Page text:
Friday, October 3, 2014

Hooking Children to Computers

Day 3: The Skinner Horror Files

Programmed Instruction: An Introduction
Exhibit 1, p. 163
Exhibit 1 is from a 1971 textbook Psychology Applied to Teaching by Robert F. Biehler (Houghton Mifflin Co., Boston). This photo illustrates the early use of Skinner's PROGRAMMED INSTRUCTION in the classroom using a "teaching machine" computer.  In order to understand what has been happening in education reform that past half century, it is first necessary to understand Skinner's Programmed Instruction. It would go on to be developed, adapted, and expanded, and even given new names (Mastery Learning, Direct Instruction, etc.).

Exhibit 2, p. 162

Text from page 162 (Exhibit 2) describes how the programmed means of instruction was accomplished via a computer flow chart. Keep in mind as you look at this, that Skinner's METHOD provided "reinforcement" - i.e., conditioning the child to respond correctly through behavior modification. So this wasn't simply a spelling exercise!

"...the key idea behind Skinner's technological approach [was] that the learning of students in school should be shaped by a series of reinforcements." (p. 159, emphasis in original)

In his book The Technology of Teaching, Skinner wrote that

"[The two basic considerations of programmed learning are] the gradual elaboration of extremely complex patterns of behavior and the maintenance of the behavior in strength in each stage. The whole process of becoming competent in any field must be divided into a very large number of very small steps, and reinforcement mut be contingent upon the accomplishment of each step.... By making each successive step as small as possible, the frequency of reinforcement can be raised to a maximum, while the possibly aversive consequences of being wrong are reduced to a minimum." (p. 159, emphasis added, citing Skinner, 1968, pp. 21-22)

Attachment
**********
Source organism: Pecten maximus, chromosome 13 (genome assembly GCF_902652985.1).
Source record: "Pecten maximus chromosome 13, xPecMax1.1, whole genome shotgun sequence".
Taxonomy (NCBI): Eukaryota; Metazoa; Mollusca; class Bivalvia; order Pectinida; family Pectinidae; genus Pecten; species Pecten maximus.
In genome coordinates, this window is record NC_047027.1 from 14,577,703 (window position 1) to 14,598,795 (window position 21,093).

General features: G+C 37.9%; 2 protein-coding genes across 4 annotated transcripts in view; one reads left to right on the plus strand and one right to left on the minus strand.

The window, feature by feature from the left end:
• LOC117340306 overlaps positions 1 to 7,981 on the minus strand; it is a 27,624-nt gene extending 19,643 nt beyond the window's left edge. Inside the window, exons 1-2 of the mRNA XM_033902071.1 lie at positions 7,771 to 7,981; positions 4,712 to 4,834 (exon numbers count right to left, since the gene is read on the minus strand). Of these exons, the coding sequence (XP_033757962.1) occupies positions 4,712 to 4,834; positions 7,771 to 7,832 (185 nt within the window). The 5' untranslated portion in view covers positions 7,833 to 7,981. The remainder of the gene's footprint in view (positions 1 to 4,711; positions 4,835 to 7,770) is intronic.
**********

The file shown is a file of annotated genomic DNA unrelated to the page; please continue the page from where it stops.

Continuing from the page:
Scholarly criticisms of Programmed Instruction were mentioned in this old college textbook:
  • "...the theory is based on experiments performed on lower animals and... the student working on a program is being treated like an animal."
  • "...programmed learning produces regimentation and limits creativity."
  • "...many programs are designed so that the student will answer almost every response correctly [dumbing down, ed.]....[E]asy material may be forgotten quickly... "
  • "...the student will fail to develop perseverance and hence be unable to cope with difficult problems later on."
  • "...programmed learning is just a glorified version of animal-training techniques which  have been known and practices for centuries...."
  • "...machines will eventually replace teachers." (pp. 166-167)
Exhibit 3, p. 171, "the lowest common denominator" admission
In Exhibit 3 can be seen the startling admission that "programmers are forced to keep revising programs for the lowest common denominator--the slowest students in the group," which can lead "to programs which are oversimplified and repetitious." More evidence of a dumbing down. Note the other criticisms on this paragraph of page 171.

On page 172 teachers are given a series of warnings, that include the ominous first statement: "Remain aware of the extent and disadvantages of aversive control." An admission that this isn't just about positive reinforcement. The Skinnerian system, despite the glossy "spin" to the contrary, always requires rewards AND penalties in order to work. 
Exhibit 4, p. 27

Finally, take note of the fact that to Skinner the child was referred to as an "organism." This was a continuous progress system, in which the student could be manipulated to progress through stages of learning. This belief is founded upon evolution. "In the eyes of an advocate of guided experience the child is an organism which develops and learns by passing through a precise sequence of stages." (p. 32)

This idea took root. Skinner's utopian system would go on to be applied  to organizations in society (also considered to be "organisms"). It would be applied by New Agers who desired to facilitate an evolution of the species. And Social Engineers such as David Hornbeck would go on to propose the Skinnerian ideal of rewarding schools, teachers and children that performed up to par, and penalizing those that didn't.